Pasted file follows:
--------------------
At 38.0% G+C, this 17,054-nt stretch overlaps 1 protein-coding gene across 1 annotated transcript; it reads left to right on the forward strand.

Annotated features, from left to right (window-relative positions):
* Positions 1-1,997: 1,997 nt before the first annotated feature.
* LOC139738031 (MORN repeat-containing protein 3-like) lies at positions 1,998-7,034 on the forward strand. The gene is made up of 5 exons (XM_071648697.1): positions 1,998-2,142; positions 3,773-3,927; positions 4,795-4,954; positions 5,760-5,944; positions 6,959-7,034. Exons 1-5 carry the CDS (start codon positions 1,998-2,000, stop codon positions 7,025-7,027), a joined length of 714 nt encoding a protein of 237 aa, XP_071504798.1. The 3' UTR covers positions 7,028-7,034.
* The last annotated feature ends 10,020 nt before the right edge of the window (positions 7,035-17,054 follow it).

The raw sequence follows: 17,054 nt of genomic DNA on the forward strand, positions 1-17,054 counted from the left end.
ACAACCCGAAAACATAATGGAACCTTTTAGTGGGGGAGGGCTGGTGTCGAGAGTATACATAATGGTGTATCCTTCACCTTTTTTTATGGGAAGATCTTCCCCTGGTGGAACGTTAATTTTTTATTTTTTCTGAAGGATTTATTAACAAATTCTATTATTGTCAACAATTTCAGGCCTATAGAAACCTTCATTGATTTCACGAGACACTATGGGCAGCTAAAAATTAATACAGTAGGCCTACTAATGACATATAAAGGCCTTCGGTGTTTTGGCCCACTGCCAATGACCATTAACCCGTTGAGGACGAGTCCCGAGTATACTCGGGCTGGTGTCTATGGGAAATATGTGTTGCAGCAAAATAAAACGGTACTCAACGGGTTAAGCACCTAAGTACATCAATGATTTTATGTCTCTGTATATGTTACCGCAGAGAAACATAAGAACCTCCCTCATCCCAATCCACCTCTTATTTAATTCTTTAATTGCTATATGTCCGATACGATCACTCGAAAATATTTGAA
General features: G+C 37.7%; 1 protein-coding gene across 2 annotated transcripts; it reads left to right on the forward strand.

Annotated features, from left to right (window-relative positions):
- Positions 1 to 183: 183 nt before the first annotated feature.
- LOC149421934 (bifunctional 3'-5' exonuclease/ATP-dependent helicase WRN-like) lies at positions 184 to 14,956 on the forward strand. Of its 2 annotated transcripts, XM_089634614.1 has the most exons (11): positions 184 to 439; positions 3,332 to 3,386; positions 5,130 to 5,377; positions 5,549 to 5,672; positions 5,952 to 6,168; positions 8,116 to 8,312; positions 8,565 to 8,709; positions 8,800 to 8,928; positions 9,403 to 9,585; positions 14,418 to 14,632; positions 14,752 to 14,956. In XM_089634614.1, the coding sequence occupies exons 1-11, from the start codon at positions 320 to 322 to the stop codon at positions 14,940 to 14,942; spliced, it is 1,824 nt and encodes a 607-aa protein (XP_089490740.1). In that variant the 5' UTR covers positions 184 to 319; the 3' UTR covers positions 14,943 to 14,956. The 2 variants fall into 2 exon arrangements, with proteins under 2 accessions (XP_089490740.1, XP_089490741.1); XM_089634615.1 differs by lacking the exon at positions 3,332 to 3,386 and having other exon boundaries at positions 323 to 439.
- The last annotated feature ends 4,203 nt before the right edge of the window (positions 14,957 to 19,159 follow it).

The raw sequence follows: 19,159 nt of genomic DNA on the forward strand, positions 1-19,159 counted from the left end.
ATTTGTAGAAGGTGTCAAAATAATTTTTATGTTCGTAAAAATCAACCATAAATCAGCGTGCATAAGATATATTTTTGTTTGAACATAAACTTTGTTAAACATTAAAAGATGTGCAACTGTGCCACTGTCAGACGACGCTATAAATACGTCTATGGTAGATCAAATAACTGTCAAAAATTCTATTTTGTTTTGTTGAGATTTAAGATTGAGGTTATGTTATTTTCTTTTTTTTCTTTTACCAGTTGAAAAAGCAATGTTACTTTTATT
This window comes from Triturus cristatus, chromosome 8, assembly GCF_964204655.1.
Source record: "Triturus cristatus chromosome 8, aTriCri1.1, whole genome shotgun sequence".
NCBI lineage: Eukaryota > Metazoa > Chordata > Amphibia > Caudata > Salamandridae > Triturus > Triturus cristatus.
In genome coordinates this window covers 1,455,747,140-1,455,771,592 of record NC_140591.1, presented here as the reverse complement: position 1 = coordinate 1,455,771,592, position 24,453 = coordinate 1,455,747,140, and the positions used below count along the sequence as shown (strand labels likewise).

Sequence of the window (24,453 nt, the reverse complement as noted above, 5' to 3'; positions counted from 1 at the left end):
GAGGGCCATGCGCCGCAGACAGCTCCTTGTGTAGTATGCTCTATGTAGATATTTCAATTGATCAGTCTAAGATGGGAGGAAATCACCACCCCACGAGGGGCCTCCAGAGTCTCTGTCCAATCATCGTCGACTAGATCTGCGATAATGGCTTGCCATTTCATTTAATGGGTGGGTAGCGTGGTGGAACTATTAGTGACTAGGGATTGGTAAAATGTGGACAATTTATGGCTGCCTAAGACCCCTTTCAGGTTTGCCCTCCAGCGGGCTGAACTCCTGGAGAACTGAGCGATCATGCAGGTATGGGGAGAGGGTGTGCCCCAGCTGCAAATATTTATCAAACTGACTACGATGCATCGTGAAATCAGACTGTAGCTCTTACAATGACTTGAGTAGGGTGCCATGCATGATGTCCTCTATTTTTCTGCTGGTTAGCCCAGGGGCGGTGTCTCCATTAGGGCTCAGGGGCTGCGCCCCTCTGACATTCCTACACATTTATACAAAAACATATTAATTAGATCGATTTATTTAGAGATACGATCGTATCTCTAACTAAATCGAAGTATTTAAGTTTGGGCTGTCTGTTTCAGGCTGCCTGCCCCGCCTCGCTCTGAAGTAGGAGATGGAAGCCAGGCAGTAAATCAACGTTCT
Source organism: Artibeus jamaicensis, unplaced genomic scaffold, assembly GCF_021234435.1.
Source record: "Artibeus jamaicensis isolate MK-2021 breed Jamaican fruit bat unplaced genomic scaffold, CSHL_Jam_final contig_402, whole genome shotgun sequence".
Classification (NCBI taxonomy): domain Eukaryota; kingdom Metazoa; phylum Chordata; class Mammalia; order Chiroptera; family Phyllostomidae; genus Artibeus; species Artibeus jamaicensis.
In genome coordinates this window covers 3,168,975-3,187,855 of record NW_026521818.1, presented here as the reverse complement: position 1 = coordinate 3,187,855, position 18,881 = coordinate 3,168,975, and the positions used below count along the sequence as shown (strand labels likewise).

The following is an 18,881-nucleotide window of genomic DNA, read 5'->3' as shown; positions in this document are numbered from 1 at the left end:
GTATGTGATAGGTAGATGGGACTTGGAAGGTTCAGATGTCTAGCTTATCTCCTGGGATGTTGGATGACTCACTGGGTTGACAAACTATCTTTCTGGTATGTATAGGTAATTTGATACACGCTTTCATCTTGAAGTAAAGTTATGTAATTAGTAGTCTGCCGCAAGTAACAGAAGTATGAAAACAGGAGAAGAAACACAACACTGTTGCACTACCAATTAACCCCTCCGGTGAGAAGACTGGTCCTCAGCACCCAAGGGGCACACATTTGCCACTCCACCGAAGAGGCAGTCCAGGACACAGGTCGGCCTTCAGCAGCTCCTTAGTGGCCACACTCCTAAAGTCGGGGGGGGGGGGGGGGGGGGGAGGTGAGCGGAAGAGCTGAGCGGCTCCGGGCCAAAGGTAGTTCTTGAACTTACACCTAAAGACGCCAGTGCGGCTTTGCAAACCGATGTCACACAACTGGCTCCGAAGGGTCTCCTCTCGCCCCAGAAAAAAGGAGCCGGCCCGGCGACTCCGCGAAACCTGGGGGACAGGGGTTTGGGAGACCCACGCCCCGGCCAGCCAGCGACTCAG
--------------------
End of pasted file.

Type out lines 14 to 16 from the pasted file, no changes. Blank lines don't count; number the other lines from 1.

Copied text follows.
ATTTGTAGAAGGTGTCAAAATAATTTTTATGTTCGTAAAAATCAACCATAAATCAGCGTGCATAAGATATATTTTTGTTTGAACATAAACTTTGTTAAACATTAAAAGATGTGCAACTGTGCCACTGTCAGACGACGCTATAAATACGTCTATGGTAGATCAAATAACTGTCAAAAATTCTATTTTGTTTTGTTGAGATTTAAGATTGAGGTTATGTTATTTTCTTTTTTTTCTTTTACCAGTTGAAAAAGCAATGTTACTTTTATT
This window comes from Triturus cristatus, chromosome 8, assembly GCF_964204655.1.
Source record: "Triturus cristatus chromosome 8, aTriCri1.1, whole genome shotgun sequence".